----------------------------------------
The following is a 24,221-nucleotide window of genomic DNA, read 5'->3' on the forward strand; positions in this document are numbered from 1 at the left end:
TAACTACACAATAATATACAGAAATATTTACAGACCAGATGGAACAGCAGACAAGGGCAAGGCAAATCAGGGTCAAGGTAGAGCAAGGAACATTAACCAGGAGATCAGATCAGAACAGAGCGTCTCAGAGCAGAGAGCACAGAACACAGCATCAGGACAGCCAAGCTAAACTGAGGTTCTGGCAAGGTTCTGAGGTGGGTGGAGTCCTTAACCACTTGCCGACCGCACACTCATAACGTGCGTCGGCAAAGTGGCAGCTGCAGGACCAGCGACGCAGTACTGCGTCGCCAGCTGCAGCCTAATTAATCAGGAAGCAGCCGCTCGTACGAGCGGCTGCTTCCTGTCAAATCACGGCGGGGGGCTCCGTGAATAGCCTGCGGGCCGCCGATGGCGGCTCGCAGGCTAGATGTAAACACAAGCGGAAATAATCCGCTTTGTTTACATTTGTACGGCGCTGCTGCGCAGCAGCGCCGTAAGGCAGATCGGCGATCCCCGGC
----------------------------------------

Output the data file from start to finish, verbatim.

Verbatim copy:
The following is a 24,221-nucleotide window of genomic DNA, read 5'->3' on the forward strand; positions in this document are numbered from 1 at the left end:
TAACTACACAATAATATACAGAAATATTTACAGACCAGATGGAACAGCAGACAAGGGCAAGGCAAATCAGGGTCAAGGTAGAGCAAGGAACATTAACCAGGAGATCAGATCAGAACAGAGCGTCTCAGAGCAGAGAGCACAGAACACAGCATCAGGACAGCCAAGCTAAACTGAGGTTCTGGCAAGGTTCTGAGGTGGGTGGAGTCCTTAACCACTTGCCGACCGCACACTCATAACGTGCGTCGGCAAAGTGGCAGCTGCAGGACCAGCGACGCAGTACTGCGTCGCCAGCTGCAGCCTAATTAATCAGGAAGCAGCCGCTCGTACGAGCGGCTGCTTCCTGTCAAATCACGGCGGGGGGCTCCGTGAATAGCCTGCGGGCCGCCGATGGCGGCTCGCAGGCTAGATGTAAACACAAGCGGAAATAATCCGCTTTGTTTACATTTGTACGGCGCTGCTGCGCAGCAGCGCCGTAAGGCAGATCGGCGATCCCCGGC